The paper quotes Virgin Radio chief operating officer Clive Dickens as saying JK and Joel (Jason King and Joel Ross), who currently host the weekend 10:00 to 13:00 slot, are leaving "to do yet more TV". They are to be replaced by Jo Russell, one half of Nottingham station Trent FM's Jo & Twiggy breakfast show, and she in turn will be replaced by the station's afternoon host Emma Caldwell. The Trent breakfast show will be renamed the "Twiggy and Emma" show.
Also on the move is Robin Burke, who hosts the 04:00 to 06:00 early breakfast show on weekdays.
Previous Bennett, Coleman & Co. Ltd (Times of India owners):
Previous JK and Joel:
UK Guardian report:
2008-09-01: According to the New York Post, the Federal Communications Commission (FCC) is investigating New York financier Daniel Zwirn and his USD 5 billion hedge fund, D.B. Zwirn, in relation to an alleged improper transfer of radio licenses.
The nine licences involved were owned by Tama Broadcasting which ran radio stations in Georgia and Florida and according to the paper Tama has accused Zwirn of transferring ownership of the licenses from Tama to Zwirn without the approval of the FCC. The Post adds that the ownership of the licences became an issue after Tama failed to make payment on a USD 20 million loan from Zwirn, which forced the broadcaster into Chapter 11 bankruptcy earlier this year.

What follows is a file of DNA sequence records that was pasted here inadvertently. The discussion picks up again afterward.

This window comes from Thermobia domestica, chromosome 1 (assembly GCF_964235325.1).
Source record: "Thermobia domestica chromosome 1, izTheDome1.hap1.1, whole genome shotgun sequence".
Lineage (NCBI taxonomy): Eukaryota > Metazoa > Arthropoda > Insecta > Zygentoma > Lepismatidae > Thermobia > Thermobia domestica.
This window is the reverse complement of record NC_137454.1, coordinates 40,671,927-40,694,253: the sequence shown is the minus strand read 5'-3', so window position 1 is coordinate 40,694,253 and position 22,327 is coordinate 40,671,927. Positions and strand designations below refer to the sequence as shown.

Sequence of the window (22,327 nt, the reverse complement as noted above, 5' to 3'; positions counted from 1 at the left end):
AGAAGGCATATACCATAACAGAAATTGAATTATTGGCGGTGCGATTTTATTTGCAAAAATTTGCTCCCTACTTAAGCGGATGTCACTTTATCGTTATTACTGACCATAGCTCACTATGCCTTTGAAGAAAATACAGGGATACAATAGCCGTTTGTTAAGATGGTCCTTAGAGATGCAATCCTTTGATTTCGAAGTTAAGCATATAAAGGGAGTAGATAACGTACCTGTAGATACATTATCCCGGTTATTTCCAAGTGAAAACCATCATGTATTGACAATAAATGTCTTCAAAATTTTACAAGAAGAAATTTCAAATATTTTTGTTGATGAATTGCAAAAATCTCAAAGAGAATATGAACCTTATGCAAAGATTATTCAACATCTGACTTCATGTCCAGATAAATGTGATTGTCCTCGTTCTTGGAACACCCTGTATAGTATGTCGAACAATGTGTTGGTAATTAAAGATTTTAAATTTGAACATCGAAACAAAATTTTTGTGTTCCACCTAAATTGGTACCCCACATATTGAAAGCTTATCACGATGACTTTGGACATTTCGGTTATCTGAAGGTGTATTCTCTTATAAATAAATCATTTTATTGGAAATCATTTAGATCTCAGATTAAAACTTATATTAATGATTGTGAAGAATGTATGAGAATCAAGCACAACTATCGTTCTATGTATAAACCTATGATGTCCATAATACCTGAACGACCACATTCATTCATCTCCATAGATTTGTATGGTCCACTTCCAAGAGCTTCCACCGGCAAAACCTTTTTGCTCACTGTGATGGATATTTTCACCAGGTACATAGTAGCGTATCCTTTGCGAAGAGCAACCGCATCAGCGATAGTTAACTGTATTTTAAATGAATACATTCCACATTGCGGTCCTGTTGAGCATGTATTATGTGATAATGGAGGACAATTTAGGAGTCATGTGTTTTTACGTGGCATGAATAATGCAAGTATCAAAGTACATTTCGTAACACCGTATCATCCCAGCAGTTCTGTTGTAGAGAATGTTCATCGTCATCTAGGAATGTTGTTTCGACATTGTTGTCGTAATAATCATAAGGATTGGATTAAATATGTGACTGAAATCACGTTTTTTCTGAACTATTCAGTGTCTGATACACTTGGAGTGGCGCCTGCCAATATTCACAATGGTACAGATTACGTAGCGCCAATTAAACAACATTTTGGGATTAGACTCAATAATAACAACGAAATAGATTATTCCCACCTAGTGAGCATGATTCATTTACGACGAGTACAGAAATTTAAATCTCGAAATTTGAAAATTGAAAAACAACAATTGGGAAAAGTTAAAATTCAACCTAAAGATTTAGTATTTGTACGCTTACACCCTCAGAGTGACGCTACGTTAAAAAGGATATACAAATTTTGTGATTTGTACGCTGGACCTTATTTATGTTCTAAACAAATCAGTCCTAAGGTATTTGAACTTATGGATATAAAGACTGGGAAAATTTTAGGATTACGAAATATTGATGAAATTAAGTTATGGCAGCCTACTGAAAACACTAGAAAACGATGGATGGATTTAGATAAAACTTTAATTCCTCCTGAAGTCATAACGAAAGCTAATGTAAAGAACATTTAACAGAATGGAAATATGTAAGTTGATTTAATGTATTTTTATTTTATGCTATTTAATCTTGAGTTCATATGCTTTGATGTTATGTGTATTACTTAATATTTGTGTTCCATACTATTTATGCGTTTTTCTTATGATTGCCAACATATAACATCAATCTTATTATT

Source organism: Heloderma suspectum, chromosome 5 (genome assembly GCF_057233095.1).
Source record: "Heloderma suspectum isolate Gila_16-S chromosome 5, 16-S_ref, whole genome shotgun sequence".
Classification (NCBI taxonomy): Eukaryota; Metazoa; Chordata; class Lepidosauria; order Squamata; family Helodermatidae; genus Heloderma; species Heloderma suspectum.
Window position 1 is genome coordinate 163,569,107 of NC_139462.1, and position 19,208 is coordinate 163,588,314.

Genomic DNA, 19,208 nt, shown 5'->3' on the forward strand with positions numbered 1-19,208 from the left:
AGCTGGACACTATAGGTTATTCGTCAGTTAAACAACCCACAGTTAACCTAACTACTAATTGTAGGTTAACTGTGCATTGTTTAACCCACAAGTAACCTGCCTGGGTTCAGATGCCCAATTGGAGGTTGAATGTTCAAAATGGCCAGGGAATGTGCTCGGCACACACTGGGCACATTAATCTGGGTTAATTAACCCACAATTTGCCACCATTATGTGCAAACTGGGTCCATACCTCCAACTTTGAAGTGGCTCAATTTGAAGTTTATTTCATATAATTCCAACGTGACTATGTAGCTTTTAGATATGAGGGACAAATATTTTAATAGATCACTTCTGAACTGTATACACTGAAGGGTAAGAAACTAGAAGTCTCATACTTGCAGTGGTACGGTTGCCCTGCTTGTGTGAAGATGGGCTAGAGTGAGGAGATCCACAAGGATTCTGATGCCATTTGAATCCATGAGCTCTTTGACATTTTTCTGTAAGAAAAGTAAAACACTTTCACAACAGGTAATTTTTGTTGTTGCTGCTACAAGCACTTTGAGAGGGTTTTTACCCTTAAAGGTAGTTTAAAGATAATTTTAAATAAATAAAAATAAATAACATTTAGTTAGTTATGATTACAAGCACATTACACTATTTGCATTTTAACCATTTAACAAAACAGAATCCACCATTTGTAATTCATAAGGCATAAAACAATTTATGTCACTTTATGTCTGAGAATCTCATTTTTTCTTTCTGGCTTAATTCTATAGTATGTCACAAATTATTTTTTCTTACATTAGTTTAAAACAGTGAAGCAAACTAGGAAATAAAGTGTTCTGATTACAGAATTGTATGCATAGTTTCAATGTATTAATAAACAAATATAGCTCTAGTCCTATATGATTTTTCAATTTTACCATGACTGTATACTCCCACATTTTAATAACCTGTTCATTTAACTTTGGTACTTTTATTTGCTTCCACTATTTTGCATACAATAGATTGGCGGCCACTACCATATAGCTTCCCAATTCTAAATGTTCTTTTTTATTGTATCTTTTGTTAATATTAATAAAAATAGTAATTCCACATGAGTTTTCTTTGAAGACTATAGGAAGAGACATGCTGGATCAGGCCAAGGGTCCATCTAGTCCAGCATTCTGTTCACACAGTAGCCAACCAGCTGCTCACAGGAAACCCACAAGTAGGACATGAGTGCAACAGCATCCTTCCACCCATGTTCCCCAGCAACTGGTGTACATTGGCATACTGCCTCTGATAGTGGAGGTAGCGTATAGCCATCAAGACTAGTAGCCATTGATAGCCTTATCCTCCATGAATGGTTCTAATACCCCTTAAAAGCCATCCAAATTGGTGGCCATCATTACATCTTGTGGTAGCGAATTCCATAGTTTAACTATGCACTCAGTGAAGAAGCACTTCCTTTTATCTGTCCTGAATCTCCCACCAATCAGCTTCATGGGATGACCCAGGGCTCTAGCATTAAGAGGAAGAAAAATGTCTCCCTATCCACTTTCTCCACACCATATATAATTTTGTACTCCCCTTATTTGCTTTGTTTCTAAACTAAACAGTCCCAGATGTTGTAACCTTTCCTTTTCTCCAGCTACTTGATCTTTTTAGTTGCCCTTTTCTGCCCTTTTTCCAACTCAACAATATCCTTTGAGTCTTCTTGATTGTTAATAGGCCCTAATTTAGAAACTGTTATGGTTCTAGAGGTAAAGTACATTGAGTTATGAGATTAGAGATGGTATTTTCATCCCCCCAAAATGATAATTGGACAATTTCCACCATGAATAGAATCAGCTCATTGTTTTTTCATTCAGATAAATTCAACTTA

Such a transfer would breach FCC rules and could lead to a fine or licence revocation but Zwirn had denied the licence transfer claims, made by Tam's then CEO Dr Charles Cherry.
New York Post report:
2008-09-01:UK media regulator Ofcom is to ease its licensing rules for digital radio to encourage co-operation between Global Radio and Channel 4 according to the UK Sunday Times.
The paper says that the regulator, which is concerned about the future of DAB digital radio, is involved in a plan in which Channel 4 and its minority partners, including Bauer Radio and UTV would take a 65% share in Digital One, the national commercial digital multiplex.
GCap Media had agreed to sell its controlling holding in the multiplex to Arqiva for a nominal sum (See RNW Feb 11) but Global, which has since taken over GCap, reversed the sale decision (See RNW Mar 12).
The paper says Global and Arqiva would take a stake in the Digital Two national multiplex that was won by Channel 4 but which is being mothballed but which Ofcom is suggesting could become a regional-national hybrid, thus allowing Global to launch a national Heart station.
Ofcom, it adds, wants Channel 4 to launch its three new stations on Digital One by April next year but currently only E4 radio, which was to have been on air by now, is the only one of the three confidently expected to meet the deadline.
Previous Channel 4:
Previous Global Radio:
UK Sunday Times report: